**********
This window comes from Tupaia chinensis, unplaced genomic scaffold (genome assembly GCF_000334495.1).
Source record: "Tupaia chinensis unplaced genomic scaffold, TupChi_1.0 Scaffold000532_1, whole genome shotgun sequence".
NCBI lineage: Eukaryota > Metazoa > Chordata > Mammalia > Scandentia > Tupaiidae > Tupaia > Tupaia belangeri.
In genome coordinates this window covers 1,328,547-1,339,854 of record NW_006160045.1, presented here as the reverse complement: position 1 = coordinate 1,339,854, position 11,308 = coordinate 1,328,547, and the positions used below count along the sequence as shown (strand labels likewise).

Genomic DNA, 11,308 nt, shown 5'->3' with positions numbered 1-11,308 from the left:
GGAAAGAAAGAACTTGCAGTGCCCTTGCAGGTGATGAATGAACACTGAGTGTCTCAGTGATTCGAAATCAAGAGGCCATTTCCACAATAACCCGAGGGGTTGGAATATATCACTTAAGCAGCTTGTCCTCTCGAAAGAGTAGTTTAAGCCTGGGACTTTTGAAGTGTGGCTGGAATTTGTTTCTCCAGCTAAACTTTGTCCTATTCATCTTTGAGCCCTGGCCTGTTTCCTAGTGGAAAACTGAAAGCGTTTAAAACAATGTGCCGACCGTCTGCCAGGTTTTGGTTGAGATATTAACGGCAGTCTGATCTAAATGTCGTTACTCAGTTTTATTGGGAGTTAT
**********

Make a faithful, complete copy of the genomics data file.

This window comes from Tupaia chinensis, unplaced genomic scaffold (genome assembly GCF_000334495.1).
Source record: "Tupaia chinensis unplaced genomic scaffold, TupChi_1.0 Scaffold000532_1, whole genome shotgun sequence".
NCBI lineage: Eukaryota > Metazoa > Chordata > Mammalia > Scandentia > Tupaiidae > Tupaia > Tupaia belangeri.
In genome coordinates this window covers 1,328,547-1,339,854 of record NW_006160045.1, presented here as the reverse complement: position 1 = coordinate 1,339,854, position 11,308 = coordinate 1,328,547, and the positions used below count along the sequence as shown (strand labels likewise).

Genomic DNA, 11,308 nt, shown 5'->3' with positions numbered 1-11,308 from the left:
GGAAAGAAAGAACTTGCAGTGCCCTTGCAGGTGATGAATGAACACTGAGTGTCTCAGTGATTCGAAATCAAGAGGCCATTTCCACAATAACCCGAGGGGTTGGAATATATCACTTAAGCAGCTTGTCCTCTCGAAAGAGTAGTTTAAGCCTGGGACTTTTGAAGTGTGGCTGGAATTTGTTTCTCCAGCTAAACTTTGTCCTATTCATCTTTGAGCCCTGGCCTGTTTCCTAGTGGAAAACTGAAAGCGTTTAAAACAATGTGCCGACCGTCTGCCAGGTTTTGGTTGAGATATTAACGGCAGTCTGATCTAAATGTCGTTACTCAGTTTTATTGGGAGTTAT